Interview: Horror! It's the Man from the Council; Beverley Jones Meets the Prolific Tim Lebbon, Winner of This Year's Bram Stoker Award for Short Fiction, Whose Peaceful Day Job Belies His Writing's Piercing Analyses of the Dark Human Deeds
Byline: Beverley Jones
AT first glance the tranquil town of Monmouth on the meandering River Wye does not seem the sort of place that would inspire tales of horror and human depravity. But for prolific novelist Tim Lebbon, recipient of this year's Bram Stoker Award for short fiction, it provides more than enough inspiration to fill his books with dark words about dark deeds.
Unsurprisingly, to those who have read his work at least, Mr Lebbon himself is a perfect case in defence of the phrase ``still waters run deep''.
By day he earns a living as a relatively mild-mannered surveyor for Monmouthshire council.
But despite his self deprecating manner, in the little spare time he has he likes nothing better than to delve into the dark side of the human soul.
Just don't call him a horror writer or you might spot a flash of his own demons when he explains why his work couldn't be further from the traditional horror fodder.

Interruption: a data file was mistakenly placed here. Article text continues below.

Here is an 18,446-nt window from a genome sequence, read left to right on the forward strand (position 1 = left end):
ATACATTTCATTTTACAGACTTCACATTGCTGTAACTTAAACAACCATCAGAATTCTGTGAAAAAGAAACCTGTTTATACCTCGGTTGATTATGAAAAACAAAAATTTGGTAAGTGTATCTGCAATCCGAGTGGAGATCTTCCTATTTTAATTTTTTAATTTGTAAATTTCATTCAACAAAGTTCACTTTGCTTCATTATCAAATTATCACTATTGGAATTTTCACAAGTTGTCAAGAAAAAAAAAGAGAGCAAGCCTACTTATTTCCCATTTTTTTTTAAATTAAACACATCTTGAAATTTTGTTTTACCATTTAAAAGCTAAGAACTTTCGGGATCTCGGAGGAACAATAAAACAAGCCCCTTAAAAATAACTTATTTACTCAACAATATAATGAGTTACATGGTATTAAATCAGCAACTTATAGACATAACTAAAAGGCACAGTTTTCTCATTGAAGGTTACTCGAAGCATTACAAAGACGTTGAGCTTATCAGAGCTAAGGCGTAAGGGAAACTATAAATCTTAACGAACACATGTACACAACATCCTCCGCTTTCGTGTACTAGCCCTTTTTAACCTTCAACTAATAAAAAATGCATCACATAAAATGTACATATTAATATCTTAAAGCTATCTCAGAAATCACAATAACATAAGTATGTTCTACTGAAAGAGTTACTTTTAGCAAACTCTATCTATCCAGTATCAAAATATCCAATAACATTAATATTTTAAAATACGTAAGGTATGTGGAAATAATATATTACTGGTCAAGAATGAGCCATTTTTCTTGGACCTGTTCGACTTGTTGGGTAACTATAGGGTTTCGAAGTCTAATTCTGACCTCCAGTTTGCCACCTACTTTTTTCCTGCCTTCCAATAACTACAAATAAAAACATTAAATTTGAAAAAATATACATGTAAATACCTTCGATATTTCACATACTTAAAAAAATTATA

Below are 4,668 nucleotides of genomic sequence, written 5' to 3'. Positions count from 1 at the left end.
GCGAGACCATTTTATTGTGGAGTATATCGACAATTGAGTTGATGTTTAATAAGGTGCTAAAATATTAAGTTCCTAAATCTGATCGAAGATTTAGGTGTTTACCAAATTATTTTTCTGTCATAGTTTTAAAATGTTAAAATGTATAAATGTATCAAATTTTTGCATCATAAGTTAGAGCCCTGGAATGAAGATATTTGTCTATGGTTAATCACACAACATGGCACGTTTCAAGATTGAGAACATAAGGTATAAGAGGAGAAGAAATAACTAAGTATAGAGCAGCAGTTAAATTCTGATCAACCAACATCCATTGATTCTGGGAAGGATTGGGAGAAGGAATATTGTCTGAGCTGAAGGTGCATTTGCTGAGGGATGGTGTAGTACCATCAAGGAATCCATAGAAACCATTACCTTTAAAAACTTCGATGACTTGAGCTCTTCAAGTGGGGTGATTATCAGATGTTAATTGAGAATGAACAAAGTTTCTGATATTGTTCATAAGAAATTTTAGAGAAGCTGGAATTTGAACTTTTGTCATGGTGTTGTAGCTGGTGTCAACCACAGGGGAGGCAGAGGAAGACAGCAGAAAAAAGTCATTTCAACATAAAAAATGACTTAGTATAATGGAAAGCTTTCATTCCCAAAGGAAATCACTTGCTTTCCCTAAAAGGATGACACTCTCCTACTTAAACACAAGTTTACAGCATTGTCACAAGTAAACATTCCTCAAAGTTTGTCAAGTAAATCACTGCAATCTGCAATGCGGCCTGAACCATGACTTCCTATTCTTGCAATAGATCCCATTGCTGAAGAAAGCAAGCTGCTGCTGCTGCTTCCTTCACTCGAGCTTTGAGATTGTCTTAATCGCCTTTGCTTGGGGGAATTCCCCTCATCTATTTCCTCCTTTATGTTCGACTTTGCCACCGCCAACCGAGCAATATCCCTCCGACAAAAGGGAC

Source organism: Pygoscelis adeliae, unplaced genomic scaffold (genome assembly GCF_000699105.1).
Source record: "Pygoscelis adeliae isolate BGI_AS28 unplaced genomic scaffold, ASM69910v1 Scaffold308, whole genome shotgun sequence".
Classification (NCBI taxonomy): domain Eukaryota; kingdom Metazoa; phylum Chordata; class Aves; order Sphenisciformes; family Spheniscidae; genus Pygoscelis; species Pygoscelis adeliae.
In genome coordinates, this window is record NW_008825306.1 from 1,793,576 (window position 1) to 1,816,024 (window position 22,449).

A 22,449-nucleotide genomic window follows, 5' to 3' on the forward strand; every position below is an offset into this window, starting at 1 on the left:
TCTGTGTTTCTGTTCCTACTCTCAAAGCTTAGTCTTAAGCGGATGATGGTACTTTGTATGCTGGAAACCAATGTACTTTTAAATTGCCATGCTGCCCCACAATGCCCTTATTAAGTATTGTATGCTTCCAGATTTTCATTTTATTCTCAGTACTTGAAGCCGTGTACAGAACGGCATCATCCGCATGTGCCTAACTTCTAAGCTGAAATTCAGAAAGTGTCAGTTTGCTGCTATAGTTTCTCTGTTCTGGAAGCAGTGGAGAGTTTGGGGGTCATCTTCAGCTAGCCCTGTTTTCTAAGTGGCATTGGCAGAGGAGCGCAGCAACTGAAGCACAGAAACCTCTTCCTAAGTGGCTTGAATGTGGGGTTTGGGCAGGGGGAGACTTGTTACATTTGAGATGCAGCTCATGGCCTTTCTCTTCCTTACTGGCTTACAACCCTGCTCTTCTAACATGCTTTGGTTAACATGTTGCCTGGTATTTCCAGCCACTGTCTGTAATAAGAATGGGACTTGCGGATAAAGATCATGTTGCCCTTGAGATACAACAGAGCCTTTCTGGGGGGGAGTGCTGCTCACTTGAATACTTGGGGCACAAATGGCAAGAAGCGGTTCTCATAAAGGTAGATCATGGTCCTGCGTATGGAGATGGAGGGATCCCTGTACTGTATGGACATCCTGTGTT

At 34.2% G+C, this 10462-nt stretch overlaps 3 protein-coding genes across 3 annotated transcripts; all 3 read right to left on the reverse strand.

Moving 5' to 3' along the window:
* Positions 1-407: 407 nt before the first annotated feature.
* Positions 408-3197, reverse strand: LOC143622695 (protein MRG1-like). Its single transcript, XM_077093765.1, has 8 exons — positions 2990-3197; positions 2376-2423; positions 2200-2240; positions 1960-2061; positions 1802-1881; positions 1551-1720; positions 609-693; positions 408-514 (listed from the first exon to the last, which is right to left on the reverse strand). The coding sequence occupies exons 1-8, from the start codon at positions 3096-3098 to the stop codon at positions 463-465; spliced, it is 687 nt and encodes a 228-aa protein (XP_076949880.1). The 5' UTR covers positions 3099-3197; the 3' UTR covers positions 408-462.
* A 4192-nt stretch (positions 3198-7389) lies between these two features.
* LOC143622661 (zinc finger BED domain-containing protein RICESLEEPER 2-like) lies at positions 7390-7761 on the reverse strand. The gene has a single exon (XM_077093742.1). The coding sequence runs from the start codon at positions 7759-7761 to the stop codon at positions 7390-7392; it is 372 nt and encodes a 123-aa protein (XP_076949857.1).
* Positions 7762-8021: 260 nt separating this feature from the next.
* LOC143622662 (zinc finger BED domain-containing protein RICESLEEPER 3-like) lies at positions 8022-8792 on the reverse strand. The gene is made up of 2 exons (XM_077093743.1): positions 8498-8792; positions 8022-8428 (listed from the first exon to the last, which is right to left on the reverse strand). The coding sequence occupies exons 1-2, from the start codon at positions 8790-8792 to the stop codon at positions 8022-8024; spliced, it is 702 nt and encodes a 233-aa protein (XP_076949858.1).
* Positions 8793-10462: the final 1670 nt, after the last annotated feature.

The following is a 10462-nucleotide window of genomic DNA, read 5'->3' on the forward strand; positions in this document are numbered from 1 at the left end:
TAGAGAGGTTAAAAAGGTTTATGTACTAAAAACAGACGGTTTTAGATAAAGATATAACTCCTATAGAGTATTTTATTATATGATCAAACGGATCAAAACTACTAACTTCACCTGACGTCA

``I always say I don't write horror - I just write,'' he said.
``I guess I just have a grim outlook on life and my work can get a bit nasty.
``But I don't go in for the monsters and gory blood and guts or the vampires and werewolves. I concentrate more on the psychological angle of ordinary people.
``I'm far more interested in why someone would commit a murder than in how it is done, with all the gory details.''
But does he see any dichotomy between being the creator of such troubling tales and the workaday world of a civil servant in a sleepy Welsh border town?
Not at all - indeed Tim says he draws a great deal of inspiration form the places he goes and people he meets.
``Actually I know several people who work for local government who write horror stories - I'm not sure what that says about the job,'' he jokes.
``You really do meet some strange characters. And people that know me who read my books say to me, `we did that years ago' or `I said that to you once, those are my words.' ``I must just draw on all these things without realising it. I guess a writer is always researching and storing things to use.''
Tim, now 33, was born in London and lived in Devon until he was nine. But he was brought up in Newport and moved to Monmouth four years ago with his wife Tracey and daughter Ellie.
He confesses he had been writing ``since I could hold apen''. And after being dazzled by the work of Stephen King as a teenager he had dozens of short stories published in magazines in Britain and America before he landed a deal for his first novel Mesmer when he was 28. …